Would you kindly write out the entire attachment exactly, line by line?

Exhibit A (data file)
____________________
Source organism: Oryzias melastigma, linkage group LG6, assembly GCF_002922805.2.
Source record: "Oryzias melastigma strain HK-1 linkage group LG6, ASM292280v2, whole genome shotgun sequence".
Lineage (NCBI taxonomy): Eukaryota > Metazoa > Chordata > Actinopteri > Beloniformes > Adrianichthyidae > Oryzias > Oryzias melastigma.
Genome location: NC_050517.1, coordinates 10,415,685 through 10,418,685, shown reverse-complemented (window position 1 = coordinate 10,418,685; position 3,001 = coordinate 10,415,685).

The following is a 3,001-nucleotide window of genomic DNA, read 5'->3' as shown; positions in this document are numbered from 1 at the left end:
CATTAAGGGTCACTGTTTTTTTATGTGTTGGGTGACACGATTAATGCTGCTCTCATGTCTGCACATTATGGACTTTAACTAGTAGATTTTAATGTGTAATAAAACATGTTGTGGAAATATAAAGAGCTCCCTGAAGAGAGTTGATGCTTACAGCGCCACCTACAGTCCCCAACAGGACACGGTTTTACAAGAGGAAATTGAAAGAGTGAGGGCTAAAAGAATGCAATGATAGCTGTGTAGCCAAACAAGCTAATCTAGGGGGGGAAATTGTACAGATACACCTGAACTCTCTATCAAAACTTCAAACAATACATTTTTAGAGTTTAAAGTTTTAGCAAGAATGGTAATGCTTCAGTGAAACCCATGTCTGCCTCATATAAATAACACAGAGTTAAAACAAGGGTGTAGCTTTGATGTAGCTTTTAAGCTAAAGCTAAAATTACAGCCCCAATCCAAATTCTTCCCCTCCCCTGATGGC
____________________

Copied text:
Source organism: Oryzias melastigma, linkage group LG6, assembly GCF_002922805.2.
Source record: "Oryzias melastigma strain HK-1 linkage group LG6, ASM292280v2, whole genome shotgun sequence".
Lineage (NCBI taxonomy): Eukaryota > Metazoa > Chordata > Actinopteri > Beloniformes > Adrianichthyidae > Oryzias > Oryzias melastigma.
Genome location: NC_050517.1, coordinates 10,415,685 through 10,418,685, shown reverse-complemented (window position 1 = coordinate 10,418,685; position 3,001 = coordinate 10,415,685).

The following is a 3,001-nucleotide window of genomic DNA, read 5'->3' as shown; positions in this document are numbered from 1 at the left end:
CATTAAGGGTCACTGTTTTTTTATGTGTTGGGTGACACGATTAATGCTGCTCTCATGTCTGCACATTATGGACTTTAACTAGTAGATTTTAATGTGTAATAAAACATGTTGTGGAAATATAAAGAGCTCCCTGAAGAGAGTTGATGCTTACAGCGCCACCTACAGTCCCCAACAGGACACGGTTTTACAAGAGGAAATTGAAAGAGTGAGGGCTAAAAGAATGCAATGATAGCTGTGTAGCCAAACAAGCTAATCTAGGGGGGGAAATTGTACAGATACACCTGAACTCTCTATCAAAACTTCAAACAATACATTTTTAGAGTTTAAAGTTTTAGCAAGAATGGTAATGCTTCAGTGAAACCCATGTCTGCCTCATATAAATAACACAGAGTTAAAACAAGGGTGTAGCTTTGATGTAGCTTTTAAGCTAAAGCTAAAATTACAGCCCCAATCCAAATTCTTCCCCTCCCCTGATGGC